Being off of the internet, even for such a brief amount of time, reminded of when I was an exchange student for a year in Germany, back in 1984 / the Bronze Age (take your pick), when my contact with the States was mostly via airmail, supplemented by a monthly phone call that cost my parents, I don't know - two head of cattle and five swine per minute, I think. My mom would go to the post office and add Bloom County comics cut from the newspaper (!) to each letter until it topped off the scale at the regular airmail rate. And yes, I biked thirty minutes to school in the rain, uphill one way at least. (And if you don't know what Bloom County comics are, what are you doing reading this blog, anyway?) Anyone still undecided on if the world has changed much or not? Yep, it's changed, all right.

So, back to the present. One coping strategy of mine during the "crisis" was to edit a few sets of photos, and write a couple of blog entries on the ol’ laptop. So you can expect a flood of information soon.

Or in the next few days.


Wednesday, November 17, 2010


Hey, folks - We're experiencing definitely unwanted technical difficulties with Internet access.  How to survive?  Well, we're instead bouncing around our friends' houses, teaching, studying, eating, remembering it's actually winter even though it's just turned into coat weather here - y'know, all that other good stuff.  But we want to be back on-line, and trust us, you'll know once Dave is back on.  :)

Sunday, November 14, 2010

Ordinary Stuff - Washing Machines

the Monastery's washing machine, EmeiShan

This one in particular spotted in the courtyard of a 600 year old monastery on Mt. Emei.

Saturday, November 13, 2010

Remembering how to see

Woman viewing Richter's Woman descending a staircase, Art Institute of Chicago

I was incredibly happy to notice the other day that James Elkins, one of my favorite professors from grad school, has started writing a blog for the Huffington Post. His first couple of posts are great, and have got me thinking again about looking, thinking, and paying attention to the world around you.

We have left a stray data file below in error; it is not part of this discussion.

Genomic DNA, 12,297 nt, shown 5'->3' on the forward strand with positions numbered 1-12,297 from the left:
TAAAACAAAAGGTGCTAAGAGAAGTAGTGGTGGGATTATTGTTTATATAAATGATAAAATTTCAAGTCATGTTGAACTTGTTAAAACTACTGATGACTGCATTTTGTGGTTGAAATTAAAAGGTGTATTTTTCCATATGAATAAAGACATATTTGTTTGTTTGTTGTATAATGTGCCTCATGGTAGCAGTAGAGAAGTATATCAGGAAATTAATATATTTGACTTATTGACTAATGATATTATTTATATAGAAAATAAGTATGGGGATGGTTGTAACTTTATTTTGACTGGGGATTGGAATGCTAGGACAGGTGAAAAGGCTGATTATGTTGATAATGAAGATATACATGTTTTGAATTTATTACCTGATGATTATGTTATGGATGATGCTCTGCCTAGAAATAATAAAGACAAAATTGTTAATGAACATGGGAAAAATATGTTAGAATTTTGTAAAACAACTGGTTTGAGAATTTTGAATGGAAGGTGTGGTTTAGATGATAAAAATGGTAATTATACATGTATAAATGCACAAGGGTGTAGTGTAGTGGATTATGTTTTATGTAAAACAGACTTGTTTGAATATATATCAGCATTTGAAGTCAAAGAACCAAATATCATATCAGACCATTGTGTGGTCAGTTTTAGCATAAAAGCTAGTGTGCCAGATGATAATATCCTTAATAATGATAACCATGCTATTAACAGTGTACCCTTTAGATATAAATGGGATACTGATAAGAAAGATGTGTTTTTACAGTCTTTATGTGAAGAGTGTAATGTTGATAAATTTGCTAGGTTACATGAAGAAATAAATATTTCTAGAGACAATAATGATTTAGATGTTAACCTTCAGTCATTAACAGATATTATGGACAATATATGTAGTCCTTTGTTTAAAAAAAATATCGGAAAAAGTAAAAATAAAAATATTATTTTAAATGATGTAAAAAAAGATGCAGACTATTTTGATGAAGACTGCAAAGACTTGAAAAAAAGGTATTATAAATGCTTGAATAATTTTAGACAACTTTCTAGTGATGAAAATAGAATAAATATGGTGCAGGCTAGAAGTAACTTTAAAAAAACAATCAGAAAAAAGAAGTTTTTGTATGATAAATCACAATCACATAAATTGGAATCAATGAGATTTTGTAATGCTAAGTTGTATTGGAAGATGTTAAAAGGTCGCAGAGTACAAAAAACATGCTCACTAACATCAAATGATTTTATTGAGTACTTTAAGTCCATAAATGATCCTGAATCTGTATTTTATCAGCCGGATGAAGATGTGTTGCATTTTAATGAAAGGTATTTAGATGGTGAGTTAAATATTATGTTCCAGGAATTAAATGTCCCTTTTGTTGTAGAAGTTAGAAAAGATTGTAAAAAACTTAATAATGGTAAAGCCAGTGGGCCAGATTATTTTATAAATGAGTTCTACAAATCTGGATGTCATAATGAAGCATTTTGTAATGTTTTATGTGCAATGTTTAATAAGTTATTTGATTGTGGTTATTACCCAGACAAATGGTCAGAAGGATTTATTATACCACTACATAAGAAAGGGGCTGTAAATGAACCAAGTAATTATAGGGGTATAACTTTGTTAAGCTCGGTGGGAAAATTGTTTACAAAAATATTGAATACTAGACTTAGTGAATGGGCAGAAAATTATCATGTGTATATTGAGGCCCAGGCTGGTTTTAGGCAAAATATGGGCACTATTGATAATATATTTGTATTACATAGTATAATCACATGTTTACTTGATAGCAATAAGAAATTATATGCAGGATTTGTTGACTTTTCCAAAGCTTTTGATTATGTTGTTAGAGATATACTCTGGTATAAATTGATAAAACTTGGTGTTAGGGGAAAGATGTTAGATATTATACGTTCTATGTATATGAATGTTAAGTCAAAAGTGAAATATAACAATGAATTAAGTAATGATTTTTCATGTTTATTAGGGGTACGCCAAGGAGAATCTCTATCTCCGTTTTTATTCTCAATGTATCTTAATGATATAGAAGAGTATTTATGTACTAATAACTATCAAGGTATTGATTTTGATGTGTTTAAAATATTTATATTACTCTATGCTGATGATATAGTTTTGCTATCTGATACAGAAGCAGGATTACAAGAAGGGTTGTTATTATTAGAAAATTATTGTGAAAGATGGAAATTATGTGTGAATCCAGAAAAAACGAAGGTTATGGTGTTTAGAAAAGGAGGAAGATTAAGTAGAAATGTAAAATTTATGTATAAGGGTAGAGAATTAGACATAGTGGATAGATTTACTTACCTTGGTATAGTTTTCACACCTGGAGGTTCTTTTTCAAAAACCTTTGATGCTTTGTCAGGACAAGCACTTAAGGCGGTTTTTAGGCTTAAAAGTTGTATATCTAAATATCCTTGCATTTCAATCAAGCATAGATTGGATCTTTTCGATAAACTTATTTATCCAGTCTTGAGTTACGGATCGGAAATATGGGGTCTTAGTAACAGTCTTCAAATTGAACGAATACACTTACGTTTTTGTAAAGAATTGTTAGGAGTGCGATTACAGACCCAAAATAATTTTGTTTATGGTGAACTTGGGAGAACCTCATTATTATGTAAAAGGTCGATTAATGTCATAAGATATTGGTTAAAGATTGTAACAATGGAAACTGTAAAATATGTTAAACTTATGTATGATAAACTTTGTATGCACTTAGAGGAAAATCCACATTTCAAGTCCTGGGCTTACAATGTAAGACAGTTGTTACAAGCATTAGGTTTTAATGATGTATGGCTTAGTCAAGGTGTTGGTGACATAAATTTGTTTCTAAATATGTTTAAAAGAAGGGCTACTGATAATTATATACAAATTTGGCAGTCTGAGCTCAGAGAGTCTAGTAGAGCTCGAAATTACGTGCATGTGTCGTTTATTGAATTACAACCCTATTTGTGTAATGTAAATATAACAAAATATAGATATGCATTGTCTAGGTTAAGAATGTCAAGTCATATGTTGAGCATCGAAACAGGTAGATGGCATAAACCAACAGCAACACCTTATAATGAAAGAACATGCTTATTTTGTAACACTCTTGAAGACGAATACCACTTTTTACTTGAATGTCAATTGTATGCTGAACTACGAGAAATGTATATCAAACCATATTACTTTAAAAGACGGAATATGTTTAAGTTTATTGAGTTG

If you have ever, for example, walked by a Mondrian in an art museum and said, "Okay, what's the big deal with that one?"

...then this post should be required reading. And how long does it take to look at a painting, anyway?

An added bonus for me when reading his essays is that, because he's a professor at the School of Art Institute of Chicago, all of the paintings that he's describing are ones that I've also spent a great deal of time with. It's like finding a newspaper article that happens to mention several old friends of yours that you haven't seen in a year or two. Quite nice to catch up, though it does make me a bit homesick for a couple of rooms full of big, juicy, well-made paintings about now...

Friday, November 12, 2010

Orninary Stuff - Big Ol' Scary-Lookin' Kitchen Cleavers

Big Ol' Cleavers

All you foodies out there might as well forget about your $350 set of imported titanium Tridents right now, because every kitchen in China has a set of Big Ol' Scary-Lookin' Kitchen Cleavers, (or, as they like to call them, "knives") that can match anything Williams and Sonoma can come up with chop for chop.

Knives in China are as they should be - easily sharpened, handy, well-balanced, and cheap. I haven't ever asked anybody their opinion on people plunking down $175 on a kitchen knife, but I suspect that they'd be very confused. Even better are the cutting boards - usually big, heavy blocks of hardwood that don't look like they'll crack until the next Ice Age. (If you walk into a restaurant kitchen, they go even one better, chopping everything on a 9-inch slice of a tree trunk.)